During the demonstrations, many held handwritten placards rejecting recent calls by UN envoy Staffan de Mistura to evacuate civilians to regime-controlled areas. Having spoken to victims of Assad’s torture prisons, I’m not sure what planet de Mistura lives on but the folks in Idlib know that if they do what he suggests, all too many will simply disappear.
“Reconciliation means a return to subjugation, humiliation, and tyranny,” said one. Precisely. These people are emotionally shattered, but not unbowed, as their enduring chant “As-shaab yurid isqat al-nizam” rang out, calling for the downfall of the brutal regime.
It was clear that their protests were not only for Assad’s ears, but also for Russia’s and Iran’s, and there is a possibility that their cries have been heard. Yesterday, Turkish President Recep Tayyip Erdogan met his Russian counterpart Vladimir Putin in the city of Sochi. The two had a closed-door meeting which lasted just under two hours. Erdogan said that the talks would bring “hope” to the region; this may be the positive sign that those trapped in besieged Idlib have been praying for.
In the meantime, have we seen demonstrations in the West to show solidarity with these ordinary Syrians? Sadly not. It seems that the left-leaning anti-war movements around the world are content to go along with the narrative from Moscow, Tehran, and Damascus, which claims that the final assault will clear out the violent Islamist extremists and jihadists. Of course, there are undoubtedly some people of violence holed up in Idlib, but that does not justify the anti-war movements’ decision to look the other way while the city is flattened by barrel bombs, missiles and worse; civilian casualties are inevitable.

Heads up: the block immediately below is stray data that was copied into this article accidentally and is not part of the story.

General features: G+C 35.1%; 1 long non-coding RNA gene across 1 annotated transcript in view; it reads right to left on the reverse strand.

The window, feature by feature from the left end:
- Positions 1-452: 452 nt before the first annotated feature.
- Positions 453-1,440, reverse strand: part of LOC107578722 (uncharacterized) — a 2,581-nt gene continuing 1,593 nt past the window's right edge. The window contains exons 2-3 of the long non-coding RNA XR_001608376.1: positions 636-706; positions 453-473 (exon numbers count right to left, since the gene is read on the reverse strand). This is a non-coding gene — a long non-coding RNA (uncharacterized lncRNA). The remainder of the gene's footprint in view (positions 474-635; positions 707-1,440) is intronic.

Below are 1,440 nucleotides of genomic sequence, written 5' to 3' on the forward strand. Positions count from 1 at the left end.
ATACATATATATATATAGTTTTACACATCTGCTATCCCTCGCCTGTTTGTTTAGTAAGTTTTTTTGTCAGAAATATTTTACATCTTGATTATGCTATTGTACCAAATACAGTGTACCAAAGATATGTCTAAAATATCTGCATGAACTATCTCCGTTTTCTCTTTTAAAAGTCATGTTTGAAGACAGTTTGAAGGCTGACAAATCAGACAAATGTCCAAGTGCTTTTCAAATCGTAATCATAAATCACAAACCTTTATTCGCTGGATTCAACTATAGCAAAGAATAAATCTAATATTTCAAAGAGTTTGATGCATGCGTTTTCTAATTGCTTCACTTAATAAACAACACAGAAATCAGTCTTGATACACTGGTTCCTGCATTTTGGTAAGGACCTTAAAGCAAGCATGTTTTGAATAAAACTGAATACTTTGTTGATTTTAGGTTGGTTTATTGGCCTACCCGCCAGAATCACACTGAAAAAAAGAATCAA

So here’s my message to the anti-war activists: please don’t look away. Instead, look closer and see Idlib for what it is; the home of brave citizens who want freedom from Assad and Al-Qaida. They want an alternative, not just a choice between a fascist regime and religious fanatics. There are some amazing, courageous women in the city who will not stand with Assad and his privileged, upper-class supporters in upmarket Damascus, nor will they align with the religious fanatics in extreme jihadi groups on the ground. Surely there should be a third option for them; are they not worth supporting in their quest to take it?
Sadly, the secular left around the world holds such a hatred for religion of any kind that it looks as if it would rather tie itself to the coat tails of a regime which is committing rape and torture on an industrial scale. If anyone doubts this, read here what I revealed after speaking to some very brave Syrian women who shared harrowing personal accounts of their experiences in Assad’s dungeons.
I know for certain that my pleas will fall on deaf ears among the Stalinists and those socialists who will support Russia at any price. Assad’s stooges, meanwhile, will hide behind their anti-imperialist masks to justify their lack of solidarity with the working classes trapped in Idlib right now.
Once again, I find myself at odds with elements of the anti-war movement. Without international intervention of some kind, there is going to be a massacre of the people of Idlib and other Syrians who have taken refuge there. For the love of humanity, come to their rescue. These honourable people want nothing more than a better life; they should not have to choose between death, dictatorship and religious fanatics.
The views expressed in this article belong to the author and do not necessarily reflect the editorial policy of Middle East Monitor.